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Red Wings captain Nicklas Lidstrom insists he doesn't wonder if this season will be his last

The Hockey News

The Hockey News

DETROIT - Nicklas Lidstrom expects his next game-day trip to Joe Louis Arena to be like any other—even though it might be his last.

The Detroit Red Wings captain planned to carpool and have dinner with Tomas Holmstrom before Game 4 against the Nashville Predators on Tuesday night.

While eating their usual meal of spaghetti—meat sauce on half and palmina sauce on the other—with chicken on the side, neither Swede plans to wonder if that will be their last supper in the Motor City as teammates.

If the Predators win and take a 3-1 lead in the best-of-seven series, though, it might be.

"I don't try to think too much about it," Holmstrom said Monday. "We have to enjoy this playoff and we have to win one game to get back in the series."

Before the first-round series started, Lidstrom reiterated he hadn't thought about whether this will be his last NHL season.

How does he keep that topic off of his mind?

"I've gotten pretty good at it the last two years," Lidstrom joked.

The four-time Stanley Cup champion and seven-time Norris Trophy winner as the league's top defenceman has put retirement on hold in each of the past two offseasons. He signed one-year contracts, after dodging questions about his decision during the regular season.

Detroit defenceman Brad Stuart has a stall near Lidstrom's in the dressing room and is left to guess, like everyone else, about Lidstrom's future.

"Nobody here knows if Nick is coming back, and I don't think he knows," Stuart said.

Lidstrom won the Norris Trophy last year, putting him within one of Bobby Orr's record of eight, and was subtly stellar again this season. He had 34 points and a plus-21 rating, a statistic that equaled Nashville's Shea Weber to rank among the league's top defenceman.

"He'd probably tell you he doesn't recover like he did when he was 20 or 25 or even 35," Detroit coach Mike Babcock said. "But he's still a pretty good player and important to us."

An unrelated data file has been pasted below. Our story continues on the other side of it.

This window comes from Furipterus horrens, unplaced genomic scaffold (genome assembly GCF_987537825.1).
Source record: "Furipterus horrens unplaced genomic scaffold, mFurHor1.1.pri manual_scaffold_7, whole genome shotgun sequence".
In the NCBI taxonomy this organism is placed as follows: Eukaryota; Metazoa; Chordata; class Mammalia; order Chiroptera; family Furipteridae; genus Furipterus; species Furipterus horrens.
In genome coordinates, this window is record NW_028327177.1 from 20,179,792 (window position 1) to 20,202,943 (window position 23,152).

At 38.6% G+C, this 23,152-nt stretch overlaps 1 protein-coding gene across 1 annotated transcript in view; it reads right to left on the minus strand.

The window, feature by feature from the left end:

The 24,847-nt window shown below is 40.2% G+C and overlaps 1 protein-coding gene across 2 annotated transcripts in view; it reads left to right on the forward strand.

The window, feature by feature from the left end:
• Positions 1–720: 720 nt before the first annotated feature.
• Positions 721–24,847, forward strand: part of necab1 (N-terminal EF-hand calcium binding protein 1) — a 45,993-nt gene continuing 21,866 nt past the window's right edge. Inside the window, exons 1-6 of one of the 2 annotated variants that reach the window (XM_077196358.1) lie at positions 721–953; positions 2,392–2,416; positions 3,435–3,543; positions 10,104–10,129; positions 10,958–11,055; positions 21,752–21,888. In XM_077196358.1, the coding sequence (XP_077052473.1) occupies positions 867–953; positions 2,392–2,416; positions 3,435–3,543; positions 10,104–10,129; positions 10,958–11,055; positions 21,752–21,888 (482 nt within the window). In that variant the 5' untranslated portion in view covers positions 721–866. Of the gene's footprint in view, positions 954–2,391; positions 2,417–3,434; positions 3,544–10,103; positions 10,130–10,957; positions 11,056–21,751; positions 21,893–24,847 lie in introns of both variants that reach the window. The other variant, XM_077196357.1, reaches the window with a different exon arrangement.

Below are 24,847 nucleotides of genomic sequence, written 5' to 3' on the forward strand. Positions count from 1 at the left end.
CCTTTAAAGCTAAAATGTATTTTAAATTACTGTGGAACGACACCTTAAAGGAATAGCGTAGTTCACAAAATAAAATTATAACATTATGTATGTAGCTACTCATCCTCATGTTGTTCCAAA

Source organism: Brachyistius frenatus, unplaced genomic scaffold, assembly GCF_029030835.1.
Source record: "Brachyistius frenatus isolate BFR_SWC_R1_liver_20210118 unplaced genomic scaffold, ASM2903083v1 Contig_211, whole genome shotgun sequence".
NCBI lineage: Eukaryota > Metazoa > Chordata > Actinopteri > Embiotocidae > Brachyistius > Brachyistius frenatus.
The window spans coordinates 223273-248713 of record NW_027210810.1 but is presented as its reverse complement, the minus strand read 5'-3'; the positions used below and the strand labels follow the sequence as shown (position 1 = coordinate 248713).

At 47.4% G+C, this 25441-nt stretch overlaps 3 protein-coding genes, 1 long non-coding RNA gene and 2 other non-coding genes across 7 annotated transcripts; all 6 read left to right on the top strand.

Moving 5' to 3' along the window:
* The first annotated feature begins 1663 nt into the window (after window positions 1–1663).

A week away from his 42nd birthday, the smooth-skating Swede with a great shot doesn't look as though his skills have diminished much.

"It's pretty amazing," the 26-year-old Weber said. "I'd give a lot to be able to play the way he does at his age. He's a complete player—very smart—and still among the best defenceman in the world."

Nashville general manager David Poile insisted he hopes Lidstrom chooses to keep playing—even though his retirement would help the Predators—because the game needs him.

"He's arguably the best ever at his position, even though he's not as dynamic as Orr. I think he's the most efficient player at any position in the history of our game," Poile said. "Do you think anybody in hockey doesn't think Lidstrom wouldn't be effective again next season? I don't."

The Predators hope Weber is back next season on their blue line because he could leave as a restricted free agent.

Weber was awarded $7.5 million for one year in arbitration after failing to agree on a long-term deal. Both sides decided to put talks on hold until after this season, and he is glad they did.

"It can be a stressful thing," Weber said. "I learned a lot about that last summer, going through negotiations and then arbitration."

The franchise made a great save in November by keeping goalie Pekka Rinne off the market by signing him to a seven-year, $49 million contract. Poile is hoping to do the same with defenceman Ryan Suter and Weber soon after the season.

"We have a number of free agents that we have that we obviously want to keep," Poile said. "That'll be our top priority."

Weber will be a big part of Detroit's game plan Tuesday night, but identifying what he can do is not as easy as stopping him.

"He's 6-4 every shift, he's 220, he's got a skill set, he's got a bomb," Babcock said. "He's competitive, he's getting better every day."


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